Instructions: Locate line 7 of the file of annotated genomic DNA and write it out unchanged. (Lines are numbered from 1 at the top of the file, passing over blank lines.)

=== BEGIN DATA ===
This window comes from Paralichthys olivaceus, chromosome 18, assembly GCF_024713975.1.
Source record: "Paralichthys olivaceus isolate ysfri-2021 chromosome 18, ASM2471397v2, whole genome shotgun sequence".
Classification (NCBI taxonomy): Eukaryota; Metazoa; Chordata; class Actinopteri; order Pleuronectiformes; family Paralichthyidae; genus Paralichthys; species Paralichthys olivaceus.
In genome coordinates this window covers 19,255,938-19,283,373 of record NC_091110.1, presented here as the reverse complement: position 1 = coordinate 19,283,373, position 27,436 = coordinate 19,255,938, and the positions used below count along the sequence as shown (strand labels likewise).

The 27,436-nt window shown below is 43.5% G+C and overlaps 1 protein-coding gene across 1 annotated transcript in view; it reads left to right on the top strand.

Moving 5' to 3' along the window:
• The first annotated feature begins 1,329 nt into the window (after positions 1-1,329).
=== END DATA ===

• The first annotated feature begins 1,329 nt into the window (after positions 1-1,329).